Projected on the war torn landscape for a weary people, Rome Open City poetically serves the goals of unification and restoration. In many respects, this film both conforms to and promotes an ideal image of a courageous, Resistant and unified population – from communist intellectuals, to catholic priests, to working class women and their children. Open City maintains the comfortable melodramatic schema of Rossellini’s earlier Fascist-era films in which the forces of good (the Italian people) struggle triumphantly against the forces of evil embodied in the Nazi general Bergmann and his deviant cronies. The director’s fondness for his people culminates in an apologetic portrayal of Italian fascists as either wretched or unwilling collaborators. However, in the end, Open City’s epic scope effectively precludes the possibility of another film like it: all the “fathers” (Manfredi, Pina, Don Pietro) are dead and the child soldiers are abandoned to the city, suspended “between past and future”. The conclusion, the partisan priest’s execution, witnessed by the children of his parish, forewarns of the fragmentation, destitution, and moral poverty to come. With his last words, “non è difficile morire bene, è difficile vivere bene” (it’s not difficult to die well, it’s difficult to live well”), Don Pietro intimates the struggles ahead. [Inga M. Pierson, Towards a Poetics of Neorealism: Tragedy in the Italian Cinema 1942-1948′, PhD Thesis, New York University, January 2009 97-98]
Another teaching week beckons, and Film Studies For Free‘s author looks forward to pondering, for the umpteenth, pedagogical time, that intensely strange film Roma, città aperta/Rome, Open City (Roberto Rossellini, 1945).
There are some excellent resources on this film, and on related issues of (neo)realism, that are openly accessible online. So, andiamo felicemente with one of FSFF‘s regular studies of a single film.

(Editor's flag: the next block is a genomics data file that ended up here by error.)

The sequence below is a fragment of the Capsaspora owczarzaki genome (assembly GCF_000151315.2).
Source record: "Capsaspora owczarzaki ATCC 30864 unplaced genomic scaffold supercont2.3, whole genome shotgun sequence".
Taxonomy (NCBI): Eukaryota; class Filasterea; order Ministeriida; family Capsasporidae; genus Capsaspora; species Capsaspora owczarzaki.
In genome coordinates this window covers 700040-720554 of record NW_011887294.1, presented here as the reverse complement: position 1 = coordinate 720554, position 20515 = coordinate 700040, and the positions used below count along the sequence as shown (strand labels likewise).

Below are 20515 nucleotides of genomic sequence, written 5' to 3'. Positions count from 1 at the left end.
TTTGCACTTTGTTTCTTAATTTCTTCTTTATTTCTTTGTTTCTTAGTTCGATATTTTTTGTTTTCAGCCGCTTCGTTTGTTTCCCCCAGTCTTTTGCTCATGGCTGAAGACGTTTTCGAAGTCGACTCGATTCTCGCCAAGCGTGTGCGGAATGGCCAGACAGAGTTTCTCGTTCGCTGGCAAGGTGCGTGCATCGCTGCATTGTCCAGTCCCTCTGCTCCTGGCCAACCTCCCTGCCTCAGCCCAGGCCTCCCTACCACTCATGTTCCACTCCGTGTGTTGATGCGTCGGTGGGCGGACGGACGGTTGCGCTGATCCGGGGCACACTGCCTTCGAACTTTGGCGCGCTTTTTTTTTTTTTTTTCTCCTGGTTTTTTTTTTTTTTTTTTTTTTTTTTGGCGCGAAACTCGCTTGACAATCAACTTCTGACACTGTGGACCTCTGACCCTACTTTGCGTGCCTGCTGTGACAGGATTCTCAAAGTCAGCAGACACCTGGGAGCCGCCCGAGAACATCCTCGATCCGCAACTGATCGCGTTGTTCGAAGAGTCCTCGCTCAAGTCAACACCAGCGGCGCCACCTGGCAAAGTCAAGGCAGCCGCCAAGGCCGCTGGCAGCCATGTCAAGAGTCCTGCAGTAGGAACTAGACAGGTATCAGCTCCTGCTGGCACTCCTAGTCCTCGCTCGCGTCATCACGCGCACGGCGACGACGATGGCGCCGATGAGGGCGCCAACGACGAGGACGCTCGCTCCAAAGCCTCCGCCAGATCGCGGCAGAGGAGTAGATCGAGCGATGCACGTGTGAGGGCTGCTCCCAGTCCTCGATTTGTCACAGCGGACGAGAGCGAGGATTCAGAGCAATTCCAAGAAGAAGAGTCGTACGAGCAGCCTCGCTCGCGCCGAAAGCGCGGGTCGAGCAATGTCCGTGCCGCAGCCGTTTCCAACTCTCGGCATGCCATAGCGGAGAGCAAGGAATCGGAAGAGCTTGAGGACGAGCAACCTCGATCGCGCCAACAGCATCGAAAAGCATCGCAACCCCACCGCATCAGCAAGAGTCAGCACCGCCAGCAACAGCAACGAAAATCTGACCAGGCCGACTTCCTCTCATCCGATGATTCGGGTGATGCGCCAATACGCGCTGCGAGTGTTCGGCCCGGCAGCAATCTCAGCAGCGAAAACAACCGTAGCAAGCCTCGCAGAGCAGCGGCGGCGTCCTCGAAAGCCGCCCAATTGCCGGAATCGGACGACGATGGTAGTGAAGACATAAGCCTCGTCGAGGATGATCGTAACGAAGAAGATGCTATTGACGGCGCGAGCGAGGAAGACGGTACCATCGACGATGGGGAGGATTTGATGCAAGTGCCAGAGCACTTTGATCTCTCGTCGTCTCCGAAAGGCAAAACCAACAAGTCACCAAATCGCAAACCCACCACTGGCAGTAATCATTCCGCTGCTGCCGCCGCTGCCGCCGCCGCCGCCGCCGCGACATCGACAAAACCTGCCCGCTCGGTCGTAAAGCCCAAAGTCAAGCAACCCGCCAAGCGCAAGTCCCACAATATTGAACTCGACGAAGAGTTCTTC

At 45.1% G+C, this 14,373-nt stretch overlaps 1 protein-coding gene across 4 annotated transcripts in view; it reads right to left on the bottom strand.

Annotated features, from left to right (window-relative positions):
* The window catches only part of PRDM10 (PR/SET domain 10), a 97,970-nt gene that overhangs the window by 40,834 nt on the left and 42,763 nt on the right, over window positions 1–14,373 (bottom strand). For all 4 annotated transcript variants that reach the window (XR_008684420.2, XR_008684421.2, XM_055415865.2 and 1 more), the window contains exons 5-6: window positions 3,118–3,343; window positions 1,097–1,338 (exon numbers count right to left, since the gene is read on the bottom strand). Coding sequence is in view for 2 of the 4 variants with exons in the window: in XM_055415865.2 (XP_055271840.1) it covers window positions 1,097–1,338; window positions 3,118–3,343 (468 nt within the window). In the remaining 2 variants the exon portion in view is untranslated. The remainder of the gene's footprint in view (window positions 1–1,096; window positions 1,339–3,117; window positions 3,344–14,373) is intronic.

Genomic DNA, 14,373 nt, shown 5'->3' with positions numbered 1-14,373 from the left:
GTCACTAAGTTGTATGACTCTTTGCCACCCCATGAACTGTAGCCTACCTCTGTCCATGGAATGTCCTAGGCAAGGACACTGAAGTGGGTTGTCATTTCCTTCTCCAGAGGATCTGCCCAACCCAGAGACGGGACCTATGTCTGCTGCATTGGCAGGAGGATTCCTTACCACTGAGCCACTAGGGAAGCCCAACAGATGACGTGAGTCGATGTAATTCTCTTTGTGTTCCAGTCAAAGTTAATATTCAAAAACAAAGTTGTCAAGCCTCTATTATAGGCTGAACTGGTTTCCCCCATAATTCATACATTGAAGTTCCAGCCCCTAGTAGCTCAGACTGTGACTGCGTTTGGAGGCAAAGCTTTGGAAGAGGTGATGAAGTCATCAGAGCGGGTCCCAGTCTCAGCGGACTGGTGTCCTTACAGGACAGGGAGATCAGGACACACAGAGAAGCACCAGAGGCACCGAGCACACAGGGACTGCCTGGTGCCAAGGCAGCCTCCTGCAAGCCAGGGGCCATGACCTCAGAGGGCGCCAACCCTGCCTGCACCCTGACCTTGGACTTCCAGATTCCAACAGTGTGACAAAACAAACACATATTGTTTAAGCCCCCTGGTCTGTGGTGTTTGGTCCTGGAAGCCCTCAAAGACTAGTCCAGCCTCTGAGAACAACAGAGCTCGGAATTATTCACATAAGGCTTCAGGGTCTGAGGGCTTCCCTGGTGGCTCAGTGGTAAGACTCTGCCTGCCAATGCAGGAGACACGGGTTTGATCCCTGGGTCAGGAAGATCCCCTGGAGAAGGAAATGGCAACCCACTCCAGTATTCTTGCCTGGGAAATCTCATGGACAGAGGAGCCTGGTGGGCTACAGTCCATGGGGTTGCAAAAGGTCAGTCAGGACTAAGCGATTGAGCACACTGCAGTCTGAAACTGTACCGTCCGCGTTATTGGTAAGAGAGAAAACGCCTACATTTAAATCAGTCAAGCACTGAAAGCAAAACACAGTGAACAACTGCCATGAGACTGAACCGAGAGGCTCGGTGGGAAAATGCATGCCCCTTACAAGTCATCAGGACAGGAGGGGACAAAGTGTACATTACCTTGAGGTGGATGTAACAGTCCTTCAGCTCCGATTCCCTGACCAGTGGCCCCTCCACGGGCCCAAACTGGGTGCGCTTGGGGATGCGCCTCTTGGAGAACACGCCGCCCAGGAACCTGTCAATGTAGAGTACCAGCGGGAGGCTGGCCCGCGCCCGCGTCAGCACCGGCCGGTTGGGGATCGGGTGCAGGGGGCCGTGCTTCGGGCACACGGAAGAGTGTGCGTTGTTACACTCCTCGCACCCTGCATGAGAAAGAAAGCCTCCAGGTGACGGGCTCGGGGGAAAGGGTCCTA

- John Bleasdale, ‘The Unrealistic Rossellini’, Film Philosophy, Vol. 6, No. 34, 2002
- Gian Piero Brunetta, ‘Introduction’, The History of Italian Cinema: A Guide to Italian Film from Its Origins to the Twenty-First Century (Princeton: Princeton University Press, 2009)
- Peter Brunette, Roberto Rossellini (Berkeley: University of California Press, 1996)
- Peter Brunette, ‘Rossellini and Cinematic Realism’, Cinema Journa1, 25, No. 1, Fall 1985
- Tiziana Ferrero-Regis, ‘Open City, Rossellini and neorealism: Sixty years on’, Screening the Past, 20, 2006
- Tag Gallagher, ‘Reply to Bleasdale’, Film-Philosophy, vol. 6, no. 35, October 2002
- Ora Gelley, ‘Europa ’51: The Face of the Star in Neorealism’s Urban Landscape’, Film Studies, Issue 5, Winter 2004
- Sidney Gottlieb, ‘Introduction: Open City: Reappropriating the Old, Making Way for the New’, in Gottlieb (ed.), Rome, Open City (Cambridge: Cambridge University Press, 2004)
- A. S. Hamrah, ‘[Interview with Tag Gallagher] From Italy to Iran’, Hermenaut, October 20, 2000
- Marcia Landy, ‘Introduction’, Italian Film (Cambridge: Cambridge University Press, 2000)
- Adrian Martin, ‘Always a window: Tag Gallagher’s Rossellini’, Screening the Past, March 2000
- Adrian Martin, ‘What is Modern Cinema?’, 16:9, September 2010
- Daniel Morgan, ‘Rethinking Bazin: Ontology and Realist Aesthetics Critical Inquiry, 32 (2006)
- Brent J. Piepergerdes, ‘Re-envisioning the Nation: Film Neorealism and the Postwar Italian Condition’, ACME, 2007
- Inga M. Pierson, Towards a Poetics of Neorealism: Tragedy in the Italian Cinema 1942-1948′, PhD Thesis, New York University, January 2009
- Luca Prono, ‘[Review of] Rome Open City (Roma Città Aperta) By David Forgacs, London: BFI Publishing, 2000; Roberto Rossellini: Magician of the Real, Edited by David Forgacs, Sarah Lutton and Geoffrey Nowell-Smith, London: BFI Publishing, 2001’, Scope, November 2002
- Luca Prono, ‘[Review of] Celluloide, Dir: Carlo Lizzani, 1996’, Scope, 2000
- Hugo Salas, ‘Roberto Rossellini’, Senses of Cinema, Issue 21, 2002
- Erica Sheen, ‘Un-American: Dmytryk, Rossellini and Christ in Concrete‘, Film Studies, Vol. 7, Winter 2005
- New Jonathon Kyle Sturgeon, ‘The Film of Tomorrow will be an Act of War [on ROME OPEN CITY and its legacy]’, Idiom Magazine, October 17, 2011
- Martin Walsh, ‘Rome, Open City, The Rise to Power of Louis XIV: Re-evaluating Rossellini’, from Jump Cut, no. 15, 1977
- Jonathan David York, ‘Open Spaces, Liminal Places: the Deployment of the Sacred in Open City’, JCRT, 10.3, Summer 2010